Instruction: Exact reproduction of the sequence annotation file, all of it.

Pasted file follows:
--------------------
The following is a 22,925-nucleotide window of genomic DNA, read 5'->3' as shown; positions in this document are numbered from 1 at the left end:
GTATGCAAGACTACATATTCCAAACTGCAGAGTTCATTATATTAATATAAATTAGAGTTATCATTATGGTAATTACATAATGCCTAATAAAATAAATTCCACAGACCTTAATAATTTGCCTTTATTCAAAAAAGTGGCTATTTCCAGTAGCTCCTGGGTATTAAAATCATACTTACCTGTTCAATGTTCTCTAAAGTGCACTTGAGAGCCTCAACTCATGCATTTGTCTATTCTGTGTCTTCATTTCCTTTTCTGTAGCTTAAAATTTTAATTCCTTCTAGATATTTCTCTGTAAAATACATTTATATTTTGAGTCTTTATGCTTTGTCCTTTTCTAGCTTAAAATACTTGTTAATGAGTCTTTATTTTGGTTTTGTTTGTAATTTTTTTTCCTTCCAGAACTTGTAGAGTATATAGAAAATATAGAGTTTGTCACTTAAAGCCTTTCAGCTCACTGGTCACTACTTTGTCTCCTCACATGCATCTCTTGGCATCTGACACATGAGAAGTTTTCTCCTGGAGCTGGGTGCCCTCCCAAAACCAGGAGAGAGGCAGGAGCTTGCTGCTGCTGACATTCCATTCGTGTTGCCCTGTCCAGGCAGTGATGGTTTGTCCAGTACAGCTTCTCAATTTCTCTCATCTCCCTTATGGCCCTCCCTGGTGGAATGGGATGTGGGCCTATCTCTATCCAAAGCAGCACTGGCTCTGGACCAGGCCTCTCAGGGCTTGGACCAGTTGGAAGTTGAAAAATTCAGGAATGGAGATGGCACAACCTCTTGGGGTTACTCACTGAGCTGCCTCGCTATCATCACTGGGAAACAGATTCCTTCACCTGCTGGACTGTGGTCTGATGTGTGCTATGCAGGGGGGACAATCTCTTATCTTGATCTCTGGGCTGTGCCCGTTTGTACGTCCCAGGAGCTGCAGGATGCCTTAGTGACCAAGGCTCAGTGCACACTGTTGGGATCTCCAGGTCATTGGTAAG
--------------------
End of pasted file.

The following is a 22,925-nucleotide window of genomic DNA, read 5'->3' as shown; positions in this document are numbered from 1 at the left end:
GTATGCAAGACTACATATTCCAAACTGCAGAGTTCATTATATTAATATAAATTAGAGTTATCATTATGGTAATTACATAATGCCTAATAAAATAAATTCCACAGACCTTAATAATTTGCCTTTATTCAAAAAAGTGGCTATTTCCAGTAGCTCCTGGGTATTAAAATCATACTTACCTGTTCAATGTTCTCTAAAGTGCACTTGAGAGCCTCAACTCATGCATTTGTCTATTCTGTGTCTTCATTTCCTTTTCTGTAGCTTAAAATTTTAATTCCTTCTAGATATTTCTCTGTAAAATACATTTATATTTTGAGTCTTTATGCTTTGTCCTTTTCTAGCTTAAAATACTTGTTAATGAGTCTTTATTTTGGTTTTGTTTGTAATTTTTTTTCCTTCCAGAACTTGTAGAGTATATAGAAAATATAGAGTTTGTCACTTAAAGCCTTTCAGCTCACTGGTCACTACTTTGTCTCCTCACATGCATCTCTTGGCATCTGACACATGAGAAGTTTTCTCCTGGAGCTGGGTGCCCTCCCAAAACCAGGAGAGAGGCAGGAGCTTGCTGCTGCTGACATTCCATTCGTGTTGCCCTGTCCAGGCAGTGATGGTTTGTCCAGTACAGCTTCTCAATTTCTCTCATCTCCCTTATGGCCCTCCCTGGTGGAATGGGATGTGGGCCTATCTCTATCCAAAGCAGCACTGGCTCTGGACCAGGCCTCTCAGGGCTTGGACCAGTTGGAAGTTGAAAAATTCAGGAATGGAGATGGCACAACCTCTTGGGGTTACTCACTGAGCTGCCTCGCTATCATCACTGGGAAACAGATTCCTTCACCTGCTGGACTGTGGTCTGATGTGTGCTATGCAGGGGGGACAATCTCTTATCTTGATCTCTGGGCTGTGCCCGTTTGTACGTCCCAGGAGCTGCAGGATGCCTTAGTGACCAAGGCTCAGTGCACACTGTTGGGATCTCCAGGTCATTGGTAAG